Connected communities such as Bleutech Park Las Vegas are a tech-fan’s dream – but without system integration, smart is a non-starter.
From the futurist visions of tech giants, entrepreneurs and technology integrators, smart cities are evolving far beyond sensor-outfitted light poles along sidewalks. Instead, their blueprints depict whole communities whose systems and services ebb and flow on waves of real-time data streams. Smart city plans now reach the upper echelons of digital living, and Bleutech Park Las Vegas (BTP) illustrates this well.
BTP is a $7.5 billion development that bills itself as the world’s first entirely sustainable, self-contained ecosystem. Built on digital platforms, BTP will use communication technologies to integrate and umpire critical systems such as water, energy and transportation. The resulting synergies – as well as a cache of cool apps, devices and technologies – will form a sustainable environment with the swagger of vintage Vegas.
Like all smart cities, data is the lifeblood of BTP. And this means that system integration is vital to build a secure, citizen-centric community that is flexible, sustainable and livable.
Viva (smart) Las Vegas
The future of digital infrastructure is taking shape in the Las Vegas Valley. BTP promises to be “the first city in the world to boast a digital revolution in motion, redefining the infrastructure industry sector.” Designed as an “eco-entertainment park,” BTP will feature a mixed-use, sustainable living environment comprised of net-zero buildings, including approximately 2,500 ultra-luxury residences, 1,500 workforce housing units, tech-smart offices, retail, hotels and casinos, and a state-of-the-art entertainment tower that will redefine the skyline as it soars 1,200 feet above the street.
The 210-acre development is scheduled to break ground in March 2021 and should take six to eight years to develop. To achieve its goal of building a fully integrated, self-contained ecosystem, BTP will be developed from the ground up, with all smart infrastructure built entirely from scratch.
As a hallmark of smart cities, BTP’s underlying connected systems will share an awareness of emerging situations and react by finding alternative paths and best actions across distributed devices and systems. BTP is working with several strategic partners – including Black & Veatch – to incorporate digital infrastructure into the community and ensure proper integration. Without this, smart is a non-starter.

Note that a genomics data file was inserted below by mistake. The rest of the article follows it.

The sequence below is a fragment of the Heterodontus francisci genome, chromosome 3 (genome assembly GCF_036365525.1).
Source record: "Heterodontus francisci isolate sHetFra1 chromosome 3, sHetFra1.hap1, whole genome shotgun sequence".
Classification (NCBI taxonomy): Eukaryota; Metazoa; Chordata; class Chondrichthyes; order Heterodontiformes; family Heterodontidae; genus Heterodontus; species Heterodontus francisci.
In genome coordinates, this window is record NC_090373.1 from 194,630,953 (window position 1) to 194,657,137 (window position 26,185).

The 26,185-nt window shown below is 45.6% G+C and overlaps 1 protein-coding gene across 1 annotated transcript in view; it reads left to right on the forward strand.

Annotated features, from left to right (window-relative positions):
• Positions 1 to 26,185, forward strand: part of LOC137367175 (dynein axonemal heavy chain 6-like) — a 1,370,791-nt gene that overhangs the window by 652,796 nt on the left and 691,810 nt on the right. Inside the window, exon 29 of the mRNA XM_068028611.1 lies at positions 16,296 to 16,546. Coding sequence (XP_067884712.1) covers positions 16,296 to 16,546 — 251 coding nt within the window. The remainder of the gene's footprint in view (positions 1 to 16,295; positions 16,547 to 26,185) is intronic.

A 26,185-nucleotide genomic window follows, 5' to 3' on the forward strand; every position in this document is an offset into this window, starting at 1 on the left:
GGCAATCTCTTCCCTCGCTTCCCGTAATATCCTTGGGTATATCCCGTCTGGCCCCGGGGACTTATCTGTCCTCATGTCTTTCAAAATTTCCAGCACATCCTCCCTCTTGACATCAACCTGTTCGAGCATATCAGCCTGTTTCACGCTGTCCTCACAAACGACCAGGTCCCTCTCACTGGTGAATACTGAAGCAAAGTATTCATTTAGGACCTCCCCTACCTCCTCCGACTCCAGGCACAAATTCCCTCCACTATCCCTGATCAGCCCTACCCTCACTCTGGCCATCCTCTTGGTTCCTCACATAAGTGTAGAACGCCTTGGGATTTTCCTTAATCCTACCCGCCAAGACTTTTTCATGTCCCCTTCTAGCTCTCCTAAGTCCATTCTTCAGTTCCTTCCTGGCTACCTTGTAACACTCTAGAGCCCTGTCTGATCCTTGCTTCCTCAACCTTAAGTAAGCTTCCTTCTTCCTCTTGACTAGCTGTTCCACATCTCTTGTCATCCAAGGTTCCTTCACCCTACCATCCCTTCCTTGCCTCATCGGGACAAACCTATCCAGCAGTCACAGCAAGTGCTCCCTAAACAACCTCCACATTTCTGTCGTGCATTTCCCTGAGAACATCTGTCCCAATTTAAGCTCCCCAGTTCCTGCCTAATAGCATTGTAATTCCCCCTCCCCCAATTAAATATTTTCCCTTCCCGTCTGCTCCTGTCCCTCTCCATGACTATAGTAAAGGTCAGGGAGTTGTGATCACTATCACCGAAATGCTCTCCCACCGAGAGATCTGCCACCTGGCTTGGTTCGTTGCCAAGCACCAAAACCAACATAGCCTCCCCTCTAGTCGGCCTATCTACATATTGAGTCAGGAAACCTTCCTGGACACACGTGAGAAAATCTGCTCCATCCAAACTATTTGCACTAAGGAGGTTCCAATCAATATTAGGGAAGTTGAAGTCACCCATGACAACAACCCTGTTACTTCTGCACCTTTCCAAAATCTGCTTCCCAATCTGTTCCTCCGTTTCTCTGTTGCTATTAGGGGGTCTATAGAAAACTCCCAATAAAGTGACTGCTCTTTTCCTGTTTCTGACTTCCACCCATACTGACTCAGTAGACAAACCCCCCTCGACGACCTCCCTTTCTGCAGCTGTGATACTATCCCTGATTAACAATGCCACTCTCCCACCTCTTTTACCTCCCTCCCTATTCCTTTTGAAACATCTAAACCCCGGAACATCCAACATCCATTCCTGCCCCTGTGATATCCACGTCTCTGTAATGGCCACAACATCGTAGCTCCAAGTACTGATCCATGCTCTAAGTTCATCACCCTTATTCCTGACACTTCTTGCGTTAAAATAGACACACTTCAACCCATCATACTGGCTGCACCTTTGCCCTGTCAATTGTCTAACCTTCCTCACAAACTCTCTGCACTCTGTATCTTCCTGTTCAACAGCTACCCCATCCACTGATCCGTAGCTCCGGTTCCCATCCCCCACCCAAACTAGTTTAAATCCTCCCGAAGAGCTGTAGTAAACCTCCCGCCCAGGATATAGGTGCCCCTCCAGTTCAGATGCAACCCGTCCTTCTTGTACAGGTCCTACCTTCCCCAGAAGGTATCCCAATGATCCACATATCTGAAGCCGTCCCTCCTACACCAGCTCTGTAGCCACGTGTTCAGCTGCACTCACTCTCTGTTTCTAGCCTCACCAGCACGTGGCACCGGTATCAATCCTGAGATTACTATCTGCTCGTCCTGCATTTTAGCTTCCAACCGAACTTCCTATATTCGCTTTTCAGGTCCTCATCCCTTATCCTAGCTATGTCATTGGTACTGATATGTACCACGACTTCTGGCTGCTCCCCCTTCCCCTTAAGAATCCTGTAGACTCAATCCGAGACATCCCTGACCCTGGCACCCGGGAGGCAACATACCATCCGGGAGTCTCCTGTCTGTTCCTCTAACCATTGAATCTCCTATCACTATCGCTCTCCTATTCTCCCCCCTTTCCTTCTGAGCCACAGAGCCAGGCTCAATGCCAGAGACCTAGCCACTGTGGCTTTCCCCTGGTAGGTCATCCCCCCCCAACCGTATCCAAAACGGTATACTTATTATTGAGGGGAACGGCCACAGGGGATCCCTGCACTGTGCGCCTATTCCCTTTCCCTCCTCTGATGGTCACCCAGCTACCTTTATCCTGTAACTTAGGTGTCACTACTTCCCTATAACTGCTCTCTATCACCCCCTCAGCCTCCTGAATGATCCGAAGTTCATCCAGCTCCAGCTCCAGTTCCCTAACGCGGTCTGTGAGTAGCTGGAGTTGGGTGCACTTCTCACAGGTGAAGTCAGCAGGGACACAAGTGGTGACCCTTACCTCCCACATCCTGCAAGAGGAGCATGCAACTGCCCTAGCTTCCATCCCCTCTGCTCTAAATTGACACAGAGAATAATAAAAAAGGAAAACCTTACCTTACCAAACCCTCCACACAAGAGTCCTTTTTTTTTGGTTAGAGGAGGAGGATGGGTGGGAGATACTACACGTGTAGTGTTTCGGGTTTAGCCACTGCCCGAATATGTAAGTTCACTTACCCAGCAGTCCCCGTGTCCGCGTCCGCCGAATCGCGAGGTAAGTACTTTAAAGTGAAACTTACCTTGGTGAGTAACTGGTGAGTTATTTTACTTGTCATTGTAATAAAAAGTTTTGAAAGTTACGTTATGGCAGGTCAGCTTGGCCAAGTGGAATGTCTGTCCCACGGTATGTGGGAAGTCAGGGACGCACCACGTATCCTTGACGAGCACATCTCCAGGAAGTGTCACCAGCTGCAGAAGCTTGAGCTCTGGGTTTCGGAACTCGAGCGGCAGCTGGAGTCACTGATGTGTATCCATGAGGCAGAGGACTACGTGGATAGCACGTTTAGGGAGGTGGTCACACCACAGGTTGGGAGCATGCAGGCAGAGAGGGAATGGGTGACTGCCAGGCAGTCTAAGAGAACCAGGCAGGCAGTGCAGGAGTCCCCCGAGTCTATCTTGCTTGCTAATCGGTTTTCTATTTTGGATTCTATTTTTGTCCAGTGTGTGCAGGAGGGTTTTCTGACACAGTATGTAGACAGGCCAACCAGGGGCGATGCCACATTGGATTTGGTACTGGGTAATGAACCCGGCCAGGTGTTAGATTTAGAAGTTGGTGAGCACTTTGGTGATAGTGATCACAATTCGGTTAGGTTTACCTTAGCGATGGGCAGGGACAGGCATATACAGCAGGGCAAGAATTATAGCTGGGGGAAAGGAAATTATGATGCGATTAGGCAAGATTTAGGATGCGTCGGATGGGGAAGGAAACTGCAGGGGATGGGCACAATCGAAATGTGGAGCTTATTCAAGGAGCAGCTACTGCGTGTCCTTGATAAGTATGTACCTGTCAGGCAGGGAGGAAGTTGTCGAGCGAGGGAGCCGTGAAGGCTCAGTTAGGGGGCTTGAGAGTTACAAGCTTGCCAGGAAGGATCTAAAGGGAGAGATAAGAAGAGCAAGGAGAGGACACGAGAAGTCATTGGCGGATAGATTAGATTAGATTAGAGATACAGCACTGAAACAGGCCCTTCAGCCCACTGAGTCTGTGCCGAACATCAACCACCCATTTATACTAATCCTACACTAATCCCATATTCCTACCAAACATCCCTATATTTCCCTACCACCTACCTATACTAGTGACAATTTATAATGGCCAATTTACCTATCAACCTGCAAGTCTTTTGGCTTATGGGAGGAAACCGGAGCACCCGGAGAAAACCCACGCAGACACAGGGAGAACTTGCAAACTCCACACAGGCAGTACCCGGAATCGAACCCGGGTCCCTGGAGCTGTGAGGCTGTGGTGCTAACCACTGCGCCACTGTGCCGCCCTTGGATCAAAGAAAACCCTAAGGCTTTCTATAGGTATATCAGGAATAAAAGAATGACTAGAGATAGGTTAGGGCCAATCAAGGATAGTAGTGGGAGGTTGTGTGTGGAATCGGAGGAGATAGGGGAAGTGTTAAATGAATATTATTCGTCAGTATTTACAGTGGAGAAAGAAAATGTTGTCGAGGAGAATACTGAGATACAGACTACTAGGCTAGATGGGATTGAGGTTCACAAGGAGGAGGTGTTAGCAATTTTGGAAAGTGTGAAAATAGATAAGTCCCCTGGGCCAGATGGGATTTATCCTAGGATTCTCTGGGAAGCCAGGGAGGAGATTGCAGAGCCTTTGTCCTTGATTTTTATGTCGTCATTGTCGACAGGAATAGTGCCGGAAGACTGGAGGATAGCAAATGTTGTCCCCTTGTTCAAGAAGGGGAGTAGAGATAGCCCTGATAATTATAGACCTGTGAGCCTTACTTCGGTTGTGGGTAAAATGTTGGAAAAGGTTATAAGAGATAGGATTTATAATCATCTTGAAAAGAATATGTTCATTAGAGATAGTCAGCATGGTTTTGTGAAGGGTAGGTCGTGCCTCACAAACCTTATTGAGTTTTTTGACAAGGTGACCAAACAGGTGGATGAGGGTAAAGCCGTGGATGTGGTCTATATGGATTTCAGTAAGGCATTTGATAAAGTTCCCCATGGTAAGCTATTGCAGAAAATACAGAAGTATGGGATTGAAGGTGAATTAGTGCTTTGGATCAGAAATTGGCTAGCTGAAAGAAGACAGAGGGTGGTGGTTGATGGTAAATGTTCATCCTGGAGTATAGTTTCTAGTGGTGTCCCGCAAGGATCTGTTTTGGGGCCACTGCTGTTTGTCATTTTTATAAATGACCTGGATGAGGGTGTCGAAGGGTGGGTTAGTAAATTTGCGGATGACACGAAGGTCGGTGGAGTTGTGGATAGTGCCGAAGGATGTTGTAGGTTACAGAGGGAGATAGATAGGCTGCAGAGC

Take transportation, for example. Like other smart cities, BTP is planning to incorporate autonomous vehicles (AVs) as public transportation shuttles to leapfrog traffic. Autonomous shuttles put many smart technologies into play, including road sensors, LiDAR, radar, 5G and edge data centres. These devices and apps create situational awareness through vehicle-to-vehicle (V2V) and vehicle-to-infrastructure (V2I) communications to ensure safe and efficient transport. With several tie-ins, network design and deployment require an end-to-end approach to interconnect each technology seamlessly, ensure secure network performance, and support the demand for substantial bandwidth, rapid response times and low latency.
The same integration is essential to create sustainable energy systems that expand and contract alongside need. BTP’s energy system includes 33 “supertrees” that will tower 50 to 100 feet above the walkways. Teeming with vertically grown desert plants and foliage, this unique biome will double as a solar photovoltaic system to generate power. In fact, photovoltaic glass will be standard in all structures, turning entire building exteriors into single solar panels. The park will harness power from the kinetic energy generated by footfall, and the main plaza will be constructed from transparent concrete with solar panels underneath, providing wireless charging for electric vehicles (EVs). Smart cities can also produce Green Hydrogen onsite to power fuel cell AVs, cars, buses or trucks.